Dear Science

Comments

1
Would it be socialism to outlaw chemical sunscreens that cause cancer?

I understand that as a US Citizen it's my job to protect the profits of private corporations, but I'd rather not get cancer. Do I have to get cancer to be a real American?

It's not government's job to regulate industry, right, because that's big government, and so I can understand why chemical sunscreens have the right to ask for my money in exchange for cancer.

So you shouldn't tell people that things give them cancer. You have a responsibility to the makers of cancer causing sun screen, and if you worked for the government, and did that, then that would be socialism. Right?
2
Oh Joy! I was just diagnosed with Melanoma, likely caused by frequent childhood sunburns back in the early '60s. I just filled my house with cans of clear sunscreen at every door. It is probably like closing the barn door after the horse has left, but after the Dr. hacks a huge chunk of your skin out, you really don't like the sun too much. I wonder if they make a male berka....
3
The reason many newer sunscreens go on "clear" is a result of nanotechnology -- when the titanium dioxide particles are small enough, they become clear, rather than the white that we are used to. (Virtually any material that is "white" uses titanium dioxide for color, and even many that are not white use it as a base color.)
4
Reasons for me to use the "white paste" sunscreens: I'm sensitive to chemical sunscreens, and they make me feel like I already have a sunburn. And no matter how non-greasy or oil free they promise they are, wearing them still makes me feel like I've been dipped in a vat of vegetable oil.

Of course, finding a non-greasy zinc or titanium sunblock isn't easy either. I have to order them on the internet instead of just going to the local drugstore. It's easier to just stay out of the sun altogether when I can. On the one hand, I look about 10 years younger than I actually am, which is nice, on the other I'm too embarrassed to wear shorts in public because my legs just about give off their own light.
5
Uhhhm, no. Your last paragraph is incorrect. Free radicals coming from the components in the sunscreen (generated by sunlight) are not going to transport through your dermal cell walls. Now, free radicals created inside the cell (because you're not using sunscreen) could cause DNA damage...resulting in melanoma.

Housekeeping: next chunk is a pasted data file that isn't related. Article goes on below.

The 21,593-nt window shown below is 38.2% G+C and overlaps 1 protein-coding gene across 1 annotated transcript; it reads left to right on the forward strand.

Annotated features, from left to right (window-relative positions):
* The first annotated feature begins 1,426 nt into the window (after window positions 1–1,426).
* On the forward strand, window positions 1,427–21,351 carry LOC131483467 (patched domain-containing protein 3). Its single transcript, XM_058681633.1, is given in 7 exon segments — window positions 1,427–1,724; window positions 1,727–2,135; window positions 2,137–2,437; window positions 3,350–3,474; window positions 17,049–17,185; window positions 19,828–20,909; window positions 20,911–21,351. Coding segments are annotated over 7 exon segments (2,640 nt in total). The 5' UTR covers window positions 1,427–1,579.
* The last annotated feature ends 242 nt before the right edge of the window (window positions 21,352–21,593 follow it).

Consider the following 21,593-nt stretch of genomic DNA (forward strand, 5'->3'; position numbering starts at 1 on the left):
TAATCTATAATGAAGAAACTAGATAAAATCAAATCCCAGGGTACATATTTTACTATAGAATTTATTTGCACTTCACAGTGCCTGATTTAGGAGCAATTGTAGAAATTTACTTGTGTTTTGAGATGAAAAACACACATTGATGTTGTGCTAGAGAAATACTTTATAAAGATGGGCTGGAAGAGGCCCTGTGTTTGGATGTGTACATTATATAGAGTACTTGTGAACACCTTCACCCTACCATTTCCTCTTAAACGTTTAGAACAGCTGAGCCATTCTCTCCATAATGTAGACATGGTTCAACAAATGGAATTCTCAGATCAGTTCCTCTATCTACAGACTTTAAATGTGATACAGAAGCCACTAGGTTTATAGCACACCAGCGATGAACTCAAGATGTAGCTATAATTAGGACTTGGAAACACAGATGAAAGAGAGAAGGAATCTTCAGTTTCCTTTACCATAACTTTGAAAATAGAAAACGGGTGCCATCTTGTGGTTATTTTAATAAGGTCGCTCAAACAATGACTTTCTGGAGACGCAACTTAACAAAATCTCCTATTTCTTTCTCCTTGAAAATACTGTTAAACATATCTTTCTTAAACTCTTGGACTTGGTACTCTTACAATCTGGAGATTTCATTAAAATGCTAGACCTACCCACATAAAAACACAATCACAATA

6
Another disturbingly unreferenced article. Another simmering controversy in medicine that this physician has never heard of. And a great mystery: how do those free radicals, subatomic particles, make their way unperturbed through layers and layers of dead skin cells full of keratin and whatnot, down to living cells and beyond them to the cells that regenerate to replace the upwardly migrating skin cells, you know, the ones that accumulate DNA damage over the years and eventually cause precancerous and cancerous lesions (not just melanomas)?
7
Here is the reference: Hanson, Gratton, and Bardeen; Free Radical Biol. and Med., 2006. Sunscreen enhancement of UV-induced reactive oxygen species in the skin. (or Google "sunscreen and free radicals" for reviews of the paper because it has private content)

The study was done on a skin cell line. The issue is that NOBODY KNOWS if the free radicals can penetrate cell layers in actual human skin or not because NOBODY HAS LOOKED YET. That's why it's a controversy. Also, there is evidence to suggest that more things that we put on our skin absorbs into the underlying tissues and capillaries than we ever thought before (see EWG website for a start) because certain synthetic chemicals that are only in skin-applied cosmetics/lotions (i.e. not in food) appear in people's blood and urine. Remember that just because you learned some stuff about the epidermis from one class in med school 20-something years ago -- from a teacher whose knowledge was itself 20 years out of date -- does not mean that you are up-to-date with modern scientific knowledge. Also "I can't think how it would happen" is not an acceptable substitution for "I've looked and it doesn't happen," thanks.

More research needed, please, on which substances can penetrate skin and under which conditions. And then it will trickle down to physicians over the next 40 years.